If there is an overriding theme to 2005 it is the death of the worldwide computer virus. But, although the number of global outbreaks has shrunk dramatically, this is not a cause for celebration.
In the good old days malcontents wrote viruses for the recognition; it was a good hack and showed your technical prowess. The bigger commotion you created, the more 'cool' you were.
Nowadays, and this year in particular, no-one is going for bragging rights. Instead people write viruses for money, and the two main ways to get it are identity theft by installing a key logger, or by creating a slaved PC controlled by a Trojan.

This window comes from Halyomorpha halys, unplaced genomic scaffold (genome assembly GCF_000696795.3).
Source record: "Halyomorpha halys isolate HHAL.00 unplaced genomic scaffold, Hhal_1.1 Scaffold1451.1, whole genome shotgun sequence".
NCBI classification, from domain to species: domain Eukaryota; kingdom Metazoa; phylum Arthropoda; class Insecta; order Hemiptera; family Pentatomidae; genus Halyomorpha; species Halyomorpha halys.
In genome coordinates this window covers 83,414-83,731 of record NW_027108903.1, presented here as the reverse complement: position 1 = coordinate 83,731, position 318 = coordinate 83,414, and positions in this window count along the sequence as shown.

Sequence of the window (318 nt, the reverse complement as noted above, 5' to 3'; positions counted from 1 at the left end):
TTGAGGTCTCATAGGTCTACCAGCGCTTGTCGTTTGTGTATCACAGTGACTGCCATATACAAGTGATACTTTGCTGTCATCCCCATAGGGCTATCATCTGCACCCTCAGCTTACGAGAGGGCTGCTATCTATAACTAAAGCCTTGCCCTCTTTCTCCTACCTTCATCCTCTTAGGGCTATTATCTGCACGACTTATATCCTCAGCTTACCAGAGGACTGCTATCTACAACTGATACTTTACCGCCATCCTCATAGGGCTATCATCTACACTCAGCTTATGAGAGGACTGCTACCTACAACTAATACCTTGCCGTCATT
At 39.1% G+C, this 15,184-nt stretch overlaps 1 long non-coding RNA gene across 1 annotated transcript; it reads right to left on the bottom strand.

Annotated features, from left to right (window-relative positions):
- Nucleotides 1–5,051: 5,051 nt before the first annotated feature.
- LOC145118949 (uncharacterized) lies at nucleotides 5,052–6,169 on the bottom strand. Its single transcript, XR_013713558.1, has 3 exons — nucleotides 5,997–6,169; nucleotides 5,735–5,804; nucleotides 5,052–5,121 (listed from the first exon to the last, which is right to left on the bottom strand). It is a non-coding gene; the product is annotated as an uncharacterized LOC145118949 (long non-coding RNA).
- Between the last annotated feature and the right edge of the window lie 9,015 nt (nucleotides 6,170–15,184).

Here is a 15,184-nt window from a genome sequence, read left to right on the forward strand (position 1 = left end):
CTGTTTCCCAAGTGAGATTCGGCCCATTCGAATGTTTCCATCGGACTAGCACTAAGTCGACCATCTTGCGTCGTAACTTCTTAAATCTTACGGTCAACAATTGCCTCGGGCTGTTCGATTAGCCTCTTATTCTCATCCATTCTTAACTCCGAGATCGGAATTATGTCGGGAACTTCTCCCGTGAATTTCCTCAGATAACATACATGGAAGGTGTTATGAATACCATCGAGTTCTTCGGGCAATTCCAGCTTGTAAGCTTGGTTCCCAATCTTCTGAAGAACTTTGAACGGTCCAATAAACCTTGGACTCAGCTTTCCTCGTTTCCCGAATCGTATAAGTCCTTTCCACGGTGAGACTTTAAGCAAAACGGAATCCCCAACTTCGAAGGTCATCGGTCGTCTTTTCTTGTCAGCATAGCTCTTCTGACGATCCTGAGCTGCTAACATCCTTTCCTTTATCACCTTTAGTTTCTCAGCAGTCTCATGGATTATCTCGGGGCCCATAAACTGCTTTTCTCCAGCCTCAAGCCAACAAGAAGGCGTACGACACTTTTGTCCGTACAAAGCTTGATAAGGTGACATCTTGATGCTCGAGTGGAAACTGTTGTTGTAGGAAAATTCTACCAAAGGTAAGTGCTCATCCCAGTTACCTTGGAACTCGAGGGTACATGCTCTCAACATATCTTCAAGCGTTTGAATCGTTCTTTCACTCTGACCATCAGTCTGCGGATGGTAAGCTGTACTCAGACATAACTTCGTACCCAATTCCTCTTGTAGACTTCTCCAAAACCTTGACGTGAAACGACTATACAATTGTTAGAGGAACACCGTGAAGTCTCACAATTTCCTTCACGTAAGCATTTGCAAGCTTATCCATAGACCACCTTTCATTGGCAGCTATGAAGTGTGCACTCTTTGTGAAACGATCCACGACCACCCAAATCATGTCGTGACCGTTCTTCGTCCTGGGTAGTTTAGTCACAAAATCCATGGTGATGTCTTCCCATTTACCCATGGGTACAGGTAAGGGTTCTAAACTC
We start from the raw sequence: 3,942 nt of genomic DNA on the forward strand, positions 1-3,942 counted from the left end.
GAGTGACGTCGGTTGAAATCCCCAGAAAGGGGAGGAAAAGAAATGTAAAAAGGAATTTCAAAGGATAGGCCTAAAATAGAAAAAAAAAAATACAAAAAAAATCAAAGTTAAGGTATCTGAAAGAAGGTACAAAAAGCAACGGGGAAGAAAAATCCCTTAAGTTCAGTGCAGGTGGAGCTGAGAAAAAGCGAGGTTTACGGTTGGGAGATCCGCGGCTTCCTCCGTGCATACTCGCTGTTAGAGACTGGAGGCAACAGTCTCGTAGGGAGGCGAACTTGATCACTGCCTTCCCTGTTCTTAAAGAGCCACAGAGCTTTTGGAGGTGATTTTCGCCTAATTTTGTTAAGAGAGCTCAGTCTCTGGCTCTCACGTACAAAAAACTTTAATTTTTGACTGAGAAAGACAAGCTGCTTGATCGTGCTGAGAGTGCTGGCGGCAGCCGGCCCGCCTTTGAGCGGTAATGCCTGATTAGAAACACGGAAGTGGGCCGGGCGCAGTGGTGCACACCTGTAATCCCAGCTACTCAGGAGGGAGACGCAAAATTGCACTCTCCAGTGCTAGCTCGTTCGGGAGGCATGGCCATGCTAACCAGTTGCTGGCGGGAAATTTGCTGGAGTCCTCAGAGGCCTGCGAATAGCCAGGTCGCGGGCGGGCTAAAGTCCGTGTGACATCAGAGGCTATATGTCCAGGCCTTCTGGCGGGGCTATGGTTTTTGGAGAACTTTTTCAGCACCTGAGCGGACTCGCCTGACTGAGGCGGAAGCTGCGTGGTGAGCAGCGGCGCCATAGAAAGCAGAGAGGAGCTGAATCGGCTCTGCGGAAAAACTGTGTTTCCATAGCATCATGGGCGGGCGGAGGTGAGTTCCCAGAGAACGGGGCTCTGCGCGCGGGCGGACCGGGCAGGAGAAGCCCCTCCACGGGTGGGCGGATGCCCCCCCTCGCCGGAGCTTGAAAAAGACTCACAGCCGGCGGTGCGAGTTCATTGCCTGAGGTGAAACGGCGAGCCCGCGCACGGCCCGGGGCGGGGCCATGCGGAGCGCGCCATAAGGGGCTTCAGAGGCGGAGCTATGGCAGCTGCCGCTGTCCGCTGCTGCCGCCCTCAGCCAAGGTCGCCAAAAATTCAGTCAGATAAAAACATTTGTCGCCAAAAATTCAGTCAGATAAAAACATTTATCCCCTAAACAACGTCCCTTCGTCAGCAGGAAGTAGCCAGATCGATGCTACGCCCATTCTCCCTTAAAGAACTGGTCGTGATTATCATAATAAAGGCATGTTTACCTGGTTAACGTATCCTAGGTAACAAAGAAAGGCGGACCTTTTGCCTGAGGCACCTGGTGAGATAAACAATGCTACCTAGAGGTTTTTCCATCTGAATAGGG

The trend was spotted in January but has got steadily worse. We've only really seen a few mass virus outbreaks this year; variants of Sober spread far and wide in Spring and another has ripped through servers in the past two months.
There has also been an increasing shift in the method of virus propagation. While most still rely on social engineering to get the user to open an attachment, an increasing number want you to visit a web page that contains malware which is then injected onto a PC via improperly patched browsers.
A lot of attention was paid to browser integrity this year, and every flavour fell victim at some point. Internet Explorer was hit so many times that Secunia recommended dropping it, the techies' favourite Firefox went down with multiple flaws, Apple's Safari wasn't immune and Opera hit a bum note.
But it was not just browsers that suffered a rough ride in 2005. Applications came under the spotlight as hackers started to look for ways around corporate firewalls.
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